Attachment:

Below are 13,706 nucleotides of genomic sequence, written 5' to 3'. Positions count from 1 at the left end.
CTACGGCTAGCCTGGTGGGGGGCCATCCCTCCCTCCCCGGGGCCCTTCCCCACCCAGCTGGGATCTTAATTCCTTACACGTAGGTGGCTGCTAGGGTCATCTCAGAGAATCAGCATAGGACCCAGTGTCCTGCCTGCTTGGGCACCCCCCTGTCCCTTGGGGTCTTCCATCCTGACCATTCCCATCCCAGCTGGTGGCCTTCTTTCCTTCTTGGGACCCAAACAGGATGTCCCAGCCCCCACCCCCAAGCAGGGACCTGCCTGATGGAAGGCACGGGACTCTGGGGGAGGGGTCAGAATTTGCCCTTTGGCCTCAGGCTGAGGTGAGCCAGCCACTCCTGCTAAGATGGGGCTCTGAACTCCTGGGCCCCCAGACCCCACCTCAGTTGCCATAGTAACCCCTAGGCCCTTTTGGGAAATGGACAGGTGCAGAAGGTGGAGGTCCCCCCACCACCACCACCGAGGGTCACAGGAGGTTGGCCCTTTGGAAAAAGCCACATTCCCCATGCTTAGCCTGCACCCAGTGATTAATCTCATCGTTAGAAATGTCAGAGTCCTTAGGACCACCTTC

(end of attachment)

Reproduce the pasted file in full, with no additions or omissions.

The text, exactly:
Below are 13,706 nucleotides of genomic sequence, written 5' to 3'. Positions count from 1 at the left end.
CTACGGCTAGCCTGGTGGGGGGCCATCCCTCCCTCCCCGGGGCCCTTCCCCACCCAGCTGGGATCTTAATTCCTTACACGTAGGTGGCTGCTAGGGTCATCTCAGAGAATCAGCATAGGACCCAGTGTCCTGCCTGCTTGGGCACCCCCCTGTCCCTTGGGGTCTTCCATCCTGACCATTCCCATCCCAGCTGGTGGCCTTCTTTCCTTCTTGGGACCCAAACAGGATGTCCCAGCCCCCACCCCCAAGCAGGGACCTGCCTGATGGAAGGCACGGGACTCTGGGGGAGGGGTCAGAATTTGCCCTTTGGCCTCAGGCTGAGGTGAGCCAGCCACTCCTGCTAAGATGGGGCTCTGAACTCCTGGGCCCCCAGACCCCACCTCAGTTGCCATAGTAACCCCTAGGCCCTTTTGGGAAATGGACAGGTGCAGAAGGTGGAGGTCCCCCCACCACCACCACCGAGGGTCACAGGAGGTTGGCCCTTTGGAAAAAGCCACATTCCCCATGCTTAGCCTGCACCCAGTGATTAATCTCATCGTTAGAAATGTCAGAGTCCTTAGGACCACCTTC